Aside from all of that, I don't really think I can just 'step away'. I love this person, we live together, we have all the same friends, I can't just jump out of their life.
I respect your commitment and your decision. You present as having what we used to call an 'old head on young shoulders.' Your friends and partner are lucky to have you and you are lucky to have each other.
In the light of your declaration I will amend my sentence to say your partner needs help but you ALONE cannot provide it all.
So putting aside all queries as to whether you are hanging on in there because you feel you 'must' when perhaps you don't really want to, what 'help' do you actually need? Medical, practical, emotional, financial?
There are many people on this forum who deal with MH issues on a daily basis and could perhaps suggest something if they know what you need more exactly.

If you and all your friends have something 'amiss', have you gathered together and chosen to rent a house between you? A mutual support group? However has the group become isolated from mainstream Uni life and other peer support?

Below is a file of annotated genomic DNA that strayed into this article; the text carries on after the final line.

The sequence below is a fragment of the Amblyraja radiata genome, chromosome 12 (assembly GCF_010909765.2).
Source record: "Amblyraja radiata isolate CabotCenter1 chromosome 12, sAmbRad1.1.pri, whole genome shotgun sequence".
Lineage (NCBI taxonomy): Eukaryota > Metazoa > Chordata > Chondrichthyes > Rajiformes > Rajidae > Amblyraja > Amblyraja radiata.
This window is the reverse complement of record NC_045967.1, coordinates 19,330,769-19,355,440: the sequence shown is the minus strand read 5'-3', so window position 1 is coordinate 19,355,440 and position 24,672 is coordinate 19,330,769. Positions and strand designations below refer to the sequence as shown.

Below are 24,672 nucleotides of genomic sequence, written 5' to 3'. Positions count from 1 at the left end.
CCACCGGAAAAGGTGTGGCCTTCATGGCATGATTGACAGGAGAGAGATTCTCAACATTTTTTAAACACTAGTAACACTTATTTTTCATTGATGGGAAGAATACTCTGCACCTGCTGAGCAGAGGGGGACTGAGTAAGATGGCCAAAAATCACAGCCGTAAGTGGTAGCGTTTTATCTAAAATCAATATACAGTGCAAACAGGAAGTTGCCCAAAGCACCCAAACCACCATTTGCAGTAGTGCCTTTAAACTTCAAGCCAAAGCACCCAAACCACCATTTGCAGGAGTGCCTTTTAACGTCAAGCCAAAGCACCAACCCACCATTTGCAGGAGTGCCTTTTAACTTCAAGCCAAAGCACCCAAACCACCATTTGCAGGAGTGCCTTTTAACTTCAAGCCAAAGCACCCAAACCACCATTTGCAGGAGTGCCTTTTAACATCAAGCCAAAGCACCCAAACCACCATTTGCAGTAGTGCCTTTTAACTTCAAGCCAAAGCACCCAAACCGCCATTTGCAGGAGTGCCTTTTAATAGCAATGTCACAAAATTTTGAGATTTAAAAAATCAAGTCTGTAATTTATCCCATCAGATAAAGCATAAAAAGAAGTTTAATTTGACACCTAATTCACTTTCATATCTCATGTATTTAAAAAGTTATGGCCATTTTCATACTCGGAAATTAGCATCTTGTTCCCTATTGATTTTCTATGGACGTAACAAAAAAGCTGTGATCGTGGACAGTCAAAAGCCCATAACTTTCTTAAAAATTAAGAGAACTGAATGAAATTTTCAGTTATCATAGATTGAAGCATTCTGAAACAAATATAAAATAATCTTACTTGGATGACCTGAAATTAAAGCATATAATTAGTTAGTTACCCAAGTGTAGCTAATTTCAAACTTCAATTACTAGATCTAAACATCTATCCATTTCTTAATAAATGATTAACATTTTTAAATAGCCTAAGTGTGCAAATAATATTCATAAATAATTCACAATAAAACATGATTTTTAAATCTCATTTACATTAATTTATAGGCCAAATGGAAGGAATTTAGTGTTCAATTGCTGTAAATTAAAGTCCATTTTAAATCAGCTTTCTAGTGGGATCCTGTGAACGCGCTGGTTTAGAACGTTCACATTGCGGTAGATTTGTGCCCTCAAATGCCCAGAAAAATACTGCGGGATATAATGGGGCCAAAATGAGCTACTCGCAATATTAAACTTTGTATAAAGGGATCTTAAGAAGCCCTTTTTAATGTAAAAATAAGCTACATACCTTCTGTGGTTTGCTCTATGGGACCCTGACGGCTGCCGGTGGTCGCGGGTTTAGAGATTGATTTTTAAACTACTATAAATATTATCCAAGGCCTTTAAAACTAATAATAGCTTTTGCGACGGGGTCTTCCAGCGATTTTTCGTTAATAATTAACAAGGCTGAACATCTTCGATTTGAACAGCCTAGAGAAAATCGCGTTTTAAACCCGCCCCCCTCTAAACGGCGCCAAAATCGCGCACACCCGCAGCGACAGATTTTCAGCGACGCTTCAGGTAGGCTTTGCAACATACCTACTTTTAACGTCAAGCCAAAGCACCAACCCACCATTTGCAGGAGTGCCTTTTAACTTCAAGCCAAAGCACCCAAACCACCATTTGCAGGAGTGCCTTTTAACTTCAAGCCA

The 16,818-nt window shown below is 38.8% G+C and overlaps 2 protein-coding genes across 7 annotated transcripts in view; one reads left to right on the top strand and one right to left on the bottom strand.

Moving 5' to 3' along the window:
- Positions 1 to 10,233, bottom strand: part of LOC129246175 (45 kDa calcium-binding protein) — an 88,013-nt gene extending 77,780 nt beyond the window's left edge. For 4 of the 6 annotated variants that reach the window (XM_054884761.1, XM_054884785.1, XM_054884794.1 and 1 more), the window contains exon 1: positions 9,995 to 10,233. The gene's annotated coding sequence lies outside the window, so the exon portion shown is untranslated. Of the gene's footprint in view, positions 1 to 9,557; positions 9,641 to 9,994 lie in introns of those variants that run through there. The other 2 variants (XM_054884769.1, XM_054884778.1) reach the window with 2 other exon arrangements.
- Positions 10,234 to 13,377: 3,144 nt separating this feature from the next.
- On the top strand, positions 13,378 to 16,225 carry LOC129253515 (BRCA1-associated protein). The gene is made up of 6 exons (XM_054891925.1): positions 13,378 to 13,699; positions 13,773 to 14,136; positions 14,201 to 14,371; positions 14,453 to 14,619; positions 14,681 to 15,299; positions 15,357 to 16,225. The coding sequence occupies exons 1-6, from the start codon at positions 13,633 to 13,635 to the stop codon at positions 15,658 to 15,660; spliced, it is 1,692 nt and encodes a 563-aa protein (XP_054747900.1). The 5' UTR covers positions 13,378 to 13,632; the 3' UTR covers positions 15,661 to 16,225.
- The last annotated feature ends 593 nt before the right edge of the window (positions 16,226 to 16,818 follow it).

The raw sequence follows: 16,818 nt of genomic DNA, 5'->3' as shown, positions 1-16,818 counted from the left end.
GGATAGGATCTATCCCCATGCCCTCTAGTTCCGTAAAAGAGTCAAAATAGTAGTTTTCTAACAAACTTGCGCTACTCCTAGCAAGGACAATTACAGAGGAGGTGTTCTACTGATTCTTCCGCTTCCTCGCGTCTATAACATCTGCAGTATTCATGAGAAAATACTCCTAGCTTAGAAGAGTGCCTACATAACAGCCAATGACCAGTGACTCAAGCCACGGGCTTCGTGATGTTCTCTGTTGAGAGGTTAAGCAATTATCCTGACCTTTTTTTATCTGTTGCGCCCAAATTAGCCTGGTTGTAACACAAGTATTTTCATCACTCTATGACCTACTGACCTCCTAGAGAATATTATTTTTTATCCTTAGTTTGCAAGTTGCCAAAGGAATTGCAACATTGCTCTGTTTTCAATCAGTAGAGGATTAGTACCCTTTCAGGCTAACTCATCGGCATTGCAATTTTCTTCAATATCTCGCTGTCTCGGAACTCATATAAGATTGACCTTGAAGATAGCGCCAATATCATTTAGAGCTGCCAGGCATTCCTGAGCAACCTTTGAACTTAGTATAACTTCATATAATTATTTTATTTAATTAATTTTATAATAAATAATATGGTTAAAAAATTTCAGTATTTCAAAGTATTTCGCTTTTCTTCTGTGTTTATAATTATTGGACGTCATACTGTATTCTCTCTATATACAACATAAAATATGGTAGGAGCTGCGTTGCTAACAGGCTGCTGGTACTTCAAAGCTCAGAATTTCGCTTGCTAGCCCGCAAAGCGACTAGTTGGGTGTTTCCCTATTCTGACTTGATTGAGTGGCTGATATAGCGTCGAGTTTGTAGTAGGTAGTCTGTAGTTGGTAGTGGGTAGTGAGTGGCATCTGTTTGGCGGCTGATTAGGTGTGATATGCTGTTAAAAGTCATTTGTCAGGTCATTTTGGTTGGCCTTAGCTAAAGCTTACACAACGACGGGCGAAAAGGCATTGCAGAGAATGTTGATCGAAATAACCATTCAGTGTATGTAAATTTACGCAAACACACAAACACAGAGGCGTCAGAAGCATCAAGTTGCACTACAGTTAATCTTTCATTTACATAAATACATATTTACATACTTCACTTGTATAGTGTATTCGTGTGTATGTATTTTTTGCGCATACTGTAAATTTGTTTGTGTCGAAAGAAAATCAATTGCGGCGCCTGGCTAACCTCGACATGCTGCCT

Have you tried the Well Being people at Uni? Your partner, if feeling suicidal, needs more than anti depressants. Perhaps professional help? At the very least decent counselling. Make sure you have explored all that the Uni can offer you. Can students union suggest anything? There's a charity called MIND. Look them up and see if there's any help there. I'm sorry to hear that there is no family support available. Your partner isn't hiding from parents to 'spare them' is she? As a Mum, I would not want to be protected from anything that was troubling my children and would far, far, rather know the worst and deal with it than find out later that I could have helped but didn't know.
Another web site to look up is Young carers or Young adult carers. Google that and find a number to ring or an address to e-mail. You could well find help and suggestions there.
All the best
I'm with the others on this - this is TOO MUCH for you to have to deal with!

What do your parents say about this? Do they know you are struggling with all of this?